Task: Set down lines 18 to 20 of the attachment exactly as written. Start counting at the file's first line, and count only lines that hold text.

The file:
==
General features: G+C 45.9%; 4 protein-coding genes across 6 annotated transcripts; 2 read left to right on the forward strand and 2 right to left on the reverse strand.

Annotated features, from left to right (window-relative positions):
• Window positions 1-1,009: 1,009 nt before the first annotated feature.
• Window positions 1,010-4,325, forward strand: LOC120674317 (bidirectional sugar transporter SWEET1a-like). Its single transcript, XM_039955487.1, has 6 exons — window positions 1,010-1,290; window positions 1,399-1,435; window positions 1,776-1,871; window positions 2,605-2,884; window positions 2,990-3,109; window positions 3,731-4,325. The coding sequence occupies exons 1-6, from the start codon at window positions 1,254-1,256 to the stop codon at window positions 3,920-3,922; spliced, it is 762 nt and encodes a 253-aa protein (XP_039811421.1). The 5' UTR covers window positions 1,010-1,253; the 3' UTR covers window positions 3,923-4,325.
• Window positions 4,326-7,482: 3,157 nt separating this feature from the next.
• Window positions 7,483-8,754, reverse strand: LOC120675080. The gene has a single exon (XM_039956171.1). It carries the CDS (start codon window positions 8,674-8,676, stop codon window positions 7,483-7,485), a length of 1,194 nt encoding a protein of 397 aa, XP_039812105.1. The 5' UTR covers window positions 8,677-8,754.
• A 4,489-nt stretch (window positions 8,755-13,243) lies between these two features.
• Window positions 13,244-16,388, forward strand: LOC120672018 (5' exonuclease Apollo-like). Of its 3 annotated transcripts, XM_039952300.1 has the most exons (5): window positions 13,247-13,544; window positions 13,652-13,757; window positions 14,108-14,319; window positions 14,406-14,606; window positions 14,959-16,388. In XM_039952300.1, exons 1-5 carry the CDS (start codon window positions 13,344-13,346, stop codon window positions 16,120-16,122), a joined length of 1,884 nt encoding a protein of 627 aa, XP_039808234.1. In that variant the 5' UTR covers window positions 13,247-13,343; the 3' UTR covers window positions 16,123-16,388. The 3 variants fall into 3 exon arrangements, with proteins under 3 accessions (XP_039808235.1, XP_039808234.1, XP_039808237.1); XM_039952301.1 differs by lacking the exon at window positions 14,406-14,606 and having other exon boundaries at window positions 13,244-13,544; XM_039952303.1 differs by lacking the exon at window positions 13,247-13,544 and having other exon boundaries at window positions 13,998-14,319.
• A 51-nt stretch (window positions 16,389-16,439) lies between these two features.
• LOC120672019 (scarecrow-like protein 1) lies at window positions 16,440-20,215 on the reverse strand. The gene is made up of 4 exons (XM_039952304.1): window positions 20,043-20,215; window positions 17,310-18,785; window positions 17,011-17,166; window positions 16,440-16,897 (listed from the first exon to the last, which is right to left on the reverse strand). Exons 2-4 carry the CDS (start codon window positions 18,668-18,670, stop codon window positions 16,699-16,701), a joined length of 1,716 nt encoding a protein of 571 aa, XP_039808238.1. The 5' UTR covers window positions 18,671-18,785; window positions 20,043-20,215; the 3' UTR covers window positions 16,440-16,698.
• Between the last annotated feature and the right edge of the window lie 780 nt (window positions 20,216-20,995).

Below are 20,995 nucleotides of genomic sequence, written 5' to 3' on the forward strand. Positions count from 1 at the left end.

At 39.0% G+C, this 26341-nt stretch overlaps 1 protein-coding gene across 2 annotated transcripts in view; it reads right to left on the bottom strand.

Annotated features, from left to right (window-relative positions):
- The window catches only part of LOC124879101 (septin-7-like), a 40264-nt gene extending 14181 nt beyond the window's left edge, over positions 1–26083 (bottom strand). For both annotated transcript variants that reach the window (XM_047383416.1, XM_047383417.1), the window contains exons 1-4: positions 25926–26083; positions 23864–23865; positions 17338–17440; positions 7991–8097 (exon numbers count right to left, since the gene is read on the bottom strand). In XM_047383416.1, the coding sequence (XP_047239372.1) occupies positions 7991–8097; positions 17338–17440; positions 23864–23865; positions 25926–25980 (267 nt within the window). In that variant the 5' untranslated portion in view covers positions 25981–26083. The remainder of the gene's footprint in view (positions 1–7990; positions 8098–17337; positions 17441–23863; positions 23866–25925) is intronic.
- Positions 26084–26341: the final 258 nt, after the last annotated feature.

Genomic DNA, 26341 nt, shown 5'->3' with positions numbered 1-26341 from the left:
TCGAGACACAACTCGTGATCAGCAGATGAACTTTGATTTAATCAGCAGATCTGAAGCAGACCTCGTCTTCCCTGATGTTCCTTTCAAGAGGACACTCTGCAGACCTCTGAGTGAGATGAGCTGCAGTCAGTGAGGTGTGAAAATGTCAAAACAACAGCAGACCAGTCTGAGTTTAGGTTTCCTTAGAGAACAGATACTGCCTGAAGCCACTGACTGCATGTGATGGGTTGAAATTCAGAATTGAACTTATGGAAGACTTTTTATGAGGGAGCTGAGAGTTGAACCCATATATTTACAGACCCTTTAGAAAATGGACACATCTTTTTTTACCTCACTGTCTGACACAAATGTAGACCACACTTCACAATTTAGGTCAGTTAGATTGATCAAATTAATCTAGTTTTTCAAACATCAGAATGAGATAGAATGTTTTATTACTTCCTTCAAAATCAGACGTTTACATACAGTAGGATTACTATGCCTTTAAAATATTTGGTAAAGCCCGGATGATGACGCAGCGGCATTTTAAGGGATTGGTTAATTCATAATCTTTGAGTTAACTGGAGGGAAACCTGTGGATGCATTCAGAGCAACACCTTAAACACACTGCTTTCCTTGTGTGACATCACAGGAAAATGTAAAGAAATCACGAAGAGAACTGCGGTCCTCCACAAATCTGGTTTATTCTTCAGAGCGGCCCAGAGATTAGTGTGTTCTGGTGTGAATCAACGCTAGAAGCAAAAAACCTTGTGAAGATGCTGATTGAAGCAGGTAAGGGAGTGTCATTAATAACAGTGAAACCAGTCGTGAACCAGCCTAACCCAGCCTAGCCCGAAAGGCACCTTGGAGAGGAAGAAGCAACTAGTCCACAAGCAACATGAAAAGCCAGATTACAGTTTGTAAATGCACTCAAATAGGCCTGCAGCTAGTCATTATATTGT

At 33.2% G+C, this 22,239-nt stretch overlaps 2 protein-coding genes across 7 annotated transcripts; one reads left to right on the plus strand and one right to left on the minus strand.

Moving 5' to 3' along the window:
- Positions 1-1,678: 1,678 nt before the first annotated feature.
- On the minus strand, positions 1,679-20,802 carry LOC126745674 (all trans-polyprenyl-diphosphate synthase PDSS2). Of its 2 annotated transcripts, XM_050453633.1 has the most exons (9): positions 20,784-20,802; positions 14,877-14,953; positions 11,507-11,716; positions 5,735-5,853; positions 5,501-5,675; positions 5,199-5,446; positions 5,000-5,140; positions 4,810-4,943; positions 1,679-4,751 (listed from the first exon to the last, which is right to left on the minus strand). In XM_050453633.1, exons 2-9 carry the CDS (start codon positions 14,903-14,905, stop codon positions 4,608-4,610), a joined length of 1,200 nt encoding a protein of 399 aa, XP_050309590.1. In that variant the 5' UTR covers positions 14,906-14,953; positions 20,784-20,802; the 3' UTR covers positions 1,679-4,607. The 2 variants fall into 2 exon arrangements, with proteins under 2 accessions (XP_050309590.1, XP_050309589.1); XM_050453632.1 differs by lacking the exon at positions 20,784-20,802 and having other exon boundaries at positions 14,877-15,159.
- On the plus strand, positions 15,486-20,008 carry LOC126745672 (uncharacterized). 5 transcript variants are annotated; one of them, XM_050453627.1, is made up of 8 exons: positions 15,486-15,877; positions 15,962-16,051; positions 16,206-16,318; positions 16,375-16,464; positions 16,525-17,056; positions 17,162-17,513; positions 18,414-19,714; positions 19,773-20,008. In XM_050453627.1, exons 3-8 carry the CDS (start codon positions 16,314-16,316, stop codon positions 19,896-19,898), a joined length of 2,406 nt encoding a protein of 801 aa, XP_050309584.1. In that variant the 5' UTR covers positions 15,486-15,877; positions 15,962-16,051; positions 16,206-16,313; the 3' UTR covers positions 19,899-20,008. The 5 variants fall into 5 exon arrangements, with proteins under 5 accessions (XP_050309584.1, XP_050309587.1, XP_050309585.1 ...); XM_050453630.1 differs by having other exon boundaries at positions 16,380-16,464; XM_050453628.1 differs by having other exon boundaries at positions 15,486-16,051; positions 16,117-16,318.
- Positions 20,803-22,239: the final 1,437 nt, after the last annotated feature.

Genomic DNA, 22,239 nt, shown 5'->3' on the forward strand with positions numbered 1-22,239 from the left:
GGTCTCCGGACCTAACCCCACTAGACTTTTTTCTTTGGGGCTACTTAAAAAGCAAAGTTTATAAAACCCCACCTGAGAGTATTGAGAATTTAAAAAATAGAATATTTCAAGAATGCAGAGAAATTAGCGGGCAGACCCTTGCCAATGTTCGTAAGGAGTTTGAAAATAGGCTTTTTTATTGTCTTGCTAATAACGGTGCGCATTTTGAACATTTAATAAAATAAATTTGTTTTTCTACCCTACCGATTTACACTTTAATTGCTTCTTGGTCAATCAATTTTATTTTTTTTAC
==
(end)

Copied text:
TCGAGACACAACTCGTGATCAGCAGATGAACTTTGATTTAATCAGCAGATCTGAAGCAGACCTCGTCTTCCCTGATGTTCCTTTCAAGAGGACACTCTGCAGACCTCTGAGTGAGATGAGCTGCAGTCAGTGAGGTGTGAAAATGTCAAAACAACAGCAGACCAGTCTGAGTTTAGGTTTCCTTAGAGAACAGATACTGCCTGAAGCCACTGACTGCATGTGATGGGTTGAAATTCAGAATTGAACTTATGGAAGACTTTTTATGAGGGAGCTGAGAGTTGAACCCATATATTTACAGACCCTTTAGAAAATGGACACATCTTTTTTTACCTCACTGTCTGACACAAATGTAGACCACACTTCACAATTTAGGTCAGTTAGATTGATCAAATTAATCTAGTTTTTCAAACATCAGAATGAGATAGAATGTTTTATTACTTCCTTCAAAATCAGACGTTTACATACAGTAGGATTACTATGCCTTTAAAATATTTGGTAAAGCCCGGATGATGACGCAGCGGCATTTTAAGGGATTGGTTAATTCATAATCTTTGAGTTAACTGGAGGGAAACCTGTGGATGCATTCAGAGCAACACCTTAAACACACTGCTTTCCTTGTGTGACATCACAGGAAAATGTAAAGAAATCACGAAGAGAACTGCGGTCCTCCACAAATCTGGTTTATTCTTCAGAGCGGCCCAGAGATTAGTGTGTTCTGGTGTGAATCAACGCTAGAAGCAAAAAACCTTGTGAAGATGCTGATTGAAGCAGGTAAGGGAGTGTCATTAATAACAGTGAAACCAGTCGTGAACCAGCCTAACCCAGCCTAGCCCGAAAGGCACCTTGGAGAGGAAGAAGCAACTAGTCCACAAGCAACATGAAAAGCCAGATTACAGTTTGTAAATGCACTCAAATAGGCCTGCAGCTAGTCATTATATTGT

At 33.2% G+C, this 22,239-nt stretch overlaps 2 protein-coding genes across 7 annotated transcripts; one reads left to right on the plus strand and one right to left on the minus strand.

Moving 5' to 3' along the window: